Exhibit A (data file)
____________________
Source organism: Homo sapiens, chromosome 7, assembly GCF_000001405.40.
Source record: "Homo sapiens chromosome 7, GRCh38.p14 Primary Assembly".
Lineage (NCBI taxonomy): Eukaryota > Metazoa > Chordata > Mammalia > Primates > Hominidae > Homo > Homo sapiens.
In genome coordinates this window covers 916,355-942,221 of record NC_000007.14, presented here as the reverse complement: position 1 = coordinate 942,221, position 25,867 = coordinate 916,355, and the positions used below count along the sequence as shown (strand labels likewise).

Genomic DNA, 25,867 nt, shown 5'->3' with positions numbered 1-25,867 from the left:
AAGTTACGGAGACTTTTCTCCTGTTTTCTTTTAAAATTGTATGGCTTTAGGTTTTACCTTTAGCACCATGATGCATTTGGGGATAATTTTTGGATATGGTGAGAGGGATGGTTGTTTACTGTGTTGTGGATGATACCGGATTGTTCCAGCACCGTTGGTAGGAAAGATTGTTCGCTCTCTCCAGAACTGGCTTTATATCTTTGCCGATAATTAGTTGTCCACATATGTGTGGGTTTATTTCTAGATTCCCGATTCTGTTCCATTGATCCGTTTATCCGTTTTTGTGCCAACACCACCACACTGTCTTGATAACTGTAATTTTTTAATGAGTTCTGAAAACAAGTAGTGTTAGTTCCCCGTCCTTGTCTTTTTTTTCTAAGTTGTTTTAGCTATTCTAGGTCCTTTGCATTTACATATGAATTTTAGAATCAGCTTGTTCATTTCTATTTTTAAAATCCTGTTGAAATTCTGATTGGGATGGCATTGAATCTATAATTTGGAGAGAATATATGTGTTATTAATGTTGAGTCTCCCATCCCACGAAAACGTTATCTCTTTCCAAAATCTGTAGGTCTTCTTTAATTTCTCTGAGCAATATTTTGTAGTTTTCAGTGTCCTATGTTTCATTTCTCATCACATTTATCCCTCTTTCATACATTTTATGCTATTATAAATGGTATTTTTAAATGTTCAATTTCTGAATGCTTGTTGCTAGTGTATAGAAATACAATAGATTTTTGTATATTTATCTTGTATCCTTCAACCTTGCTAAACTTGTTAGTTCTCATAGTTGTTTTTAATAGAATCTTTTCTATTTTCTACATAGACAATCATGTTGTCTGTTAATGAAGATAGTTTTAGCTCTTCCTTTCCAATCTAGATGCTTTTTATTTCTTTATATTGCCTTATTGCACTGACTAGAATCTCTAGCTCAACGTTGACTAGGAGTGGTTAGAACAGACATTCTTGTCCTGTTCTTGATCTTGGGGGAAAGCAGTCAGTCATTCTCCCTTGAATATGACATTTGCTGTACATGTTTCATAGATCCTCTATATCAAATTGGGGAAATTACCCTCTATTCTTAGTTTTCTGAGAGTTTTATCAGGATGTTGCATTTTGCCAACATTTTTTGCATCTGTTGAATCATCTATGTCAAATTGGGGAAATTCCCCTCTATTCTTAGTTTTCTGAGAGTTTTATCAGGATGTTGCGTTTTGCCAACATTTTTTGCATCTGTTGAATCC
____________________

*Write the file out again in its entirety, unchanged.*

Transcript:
Source organism: Homo sapiens, chromosome 7, assembly GCF_000001405.40.
Source record: "Homo sapiens chromosome 7, GRCh38.p14 Primary Assembly".
Lineage (NCBI taxonomy): Eukaryota > Metazoa > Chordata > Mammalia > Primates > Hominidae > Homo > Homo sapiens.
In genome coordinates this window covers 916,355-942,221 of record NC_000007.14, presented here as the reverse complement: position 1 = coordinate 942,221, position 25,867 = coordinate 916,355, and the positions used below count along the sequence as shown (strand labels likewise).

Genomic DNA, 25,867 nt, shown 5'->3' with positions numbered 1-25,867 from the left:
AAGTTACGGAGACTTTTCTCCTGTTTTCTTTTAAAATTGTATGGCTTTAGGTTTTACCTTTAGCACCATGATGCATTTGGGGATAATTTTTGGATATGGTGAGAGGGATGGTTGTTTACTGTGTTGTGGATGATACCGGATTGTTCCAGCACCGTTGGTAGGAAAGATTGTTCGCTCTCTCCAGAACTGGCTTTATATCTTTGCCGATAATTAGTTGTCCACATATGTGTGGGTTTATTTCTAGATTCCCGATTCTGTTCCATTGATCCGTTTATCCGTTTTTGTGCCAACACCACCACACTGTCTTGATAACTGTAATTTTTTAATGAGTTCTGAAAACAAGTAGTGTTAGTTCCCCGTCCTTGTCTTTTTTTTCTAAGTTGTTTTAGCTATTCTAGGTCCTTTGCATTTACATATGAATTTTAGAATCAGCTTGTTCATTTCTATTTTTAAAATCCTGTTGAAATTCTGATTGGGATGGCATTGAATCTATAATTTGGAGAGAATATATGTGTTATTAATGTTGAGTCTCCCATCCCACGAAAACGTTATCTCTTTCCAAAATCTGTAGGTCTTCTTTAATTTCTCTGAGCAATATTTTGTAGTTTTCAGTGTCCTATGTTTCATTTCTCATCACATTTATCCCTCTTTCATACATTTTATGCTATTATAAATGGTATTTTTAAATGTTCAATTTCTGAATGCTTGTTGCTAGTGTATAGAAATACAATAGATTTTTGTATATTTATCTTGTATCCTTCAACCTTGCTAAACTTGTTAGTTCTCATAGTTGTTTTTAATAGAATCTTTTCTATTTTCTACATAGACAATCATGTTGTCTGTTAATGAAGATAGTTTTAGCTCTTCCTTTCCAATCTAGATGCTTTTTATTTCTTTATATTGCCTTATTGCACTGACTAGAATCTCTAGCTCAACGTTGACTAGGAGTGGTTAGAACAGACATTCTTGTCCTGTTCTTGATCTTGGGGGAAAGCAGTCAGTCATTCTCCCTTGAATATGACATTTGCTGTACATGTTTCATAGATCCTCTATATCAAATTGGGGAAATTACCCTCTATTCTTAGTTTTCTGAGAGTTTTATCAGGATGTTGCATTTTGCCAACATTTTTTGCATCTGTTGAATCATCTATGTCAAATTGGGGAAATTCCCCTCTATTCTTAGTTTTCTGAGAGTTTTATCAGGATGTTGCGTTTTGCCAACATTTTTTGCATCTGTTGAATCC